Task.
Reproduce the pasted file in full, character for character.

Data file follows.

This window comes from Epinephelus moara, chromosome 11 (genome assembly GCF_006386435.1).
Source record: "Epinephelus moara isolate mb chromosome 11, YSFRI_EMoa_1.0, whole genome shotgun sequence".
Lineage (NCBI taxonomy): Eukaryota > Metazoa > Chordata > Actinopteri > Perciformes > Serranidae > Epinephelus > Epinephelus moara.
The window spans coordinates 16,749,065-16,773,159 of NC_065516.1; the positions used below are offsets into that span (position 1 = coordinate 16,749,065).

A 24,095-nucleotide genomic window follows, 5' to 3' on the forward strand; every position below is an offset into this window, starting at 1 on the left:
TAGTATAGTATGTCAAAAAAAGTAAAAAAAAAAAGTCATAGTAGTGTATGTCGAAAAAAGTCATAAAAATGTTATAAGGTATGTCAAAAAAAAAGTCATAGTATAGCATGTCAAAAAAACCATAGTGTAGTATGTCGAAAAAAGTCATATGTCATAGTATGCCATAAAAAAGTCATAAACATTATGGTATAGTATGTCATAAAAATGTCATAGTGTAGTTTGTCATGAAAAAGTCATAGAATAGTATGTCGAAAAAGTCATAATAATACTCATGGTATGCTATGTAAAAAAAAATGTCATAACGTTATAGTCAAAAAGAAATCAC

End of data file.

This window comes from Epinephelus moara, chromosome 11 (genome assembly GCF_006386435.1).
Source record: "Epinephelus moara isolate mb chromosome 11, YSFRI_EMoa_1.0, whole genome shotgun sequence".
Lineage (NCBI taxonomy): Eukaryota > Metazoa > Chordata > Actinopteri > Perciformes > Serranidae > Epinephelus > Epinephelus moara.
The window spans coordinates 16,749,065-16,773,159 of NC_065516.1; the positions used below are offsets into that span (position 1 = coordinate 16,749,065).

A 24,095-nucleotide genomic window follows, 5' to 3' on the forward strand; every position below is an offset into this window, starting at 1 on the left:
TAGTATAGTATGTCAAAAAAAGTAAAAAAAAAAAGTCATAGTAGTGTATGTCGAAAAAAGTCATAAAAATGTTATAAGGTATGTCAAAAAAAAAGTCATAGTATAGCATGTCAAAAAAACCATAGTGTAGTATGTCGAAAAAAGTCATATGTCATAGTATGCCATAAAAAAGTCATAAACATTATGGTATAGTATGTCATAAAAATGTCATAGTGTAGTTTGTCATGAAAAAGTCATAGAATAGTATGTCGAAAAAGTCATAATAATACTCATGGTATGCTATGTAAAAAAAAATGTCATAACGTTATAGTCAAAAAGAAATCAC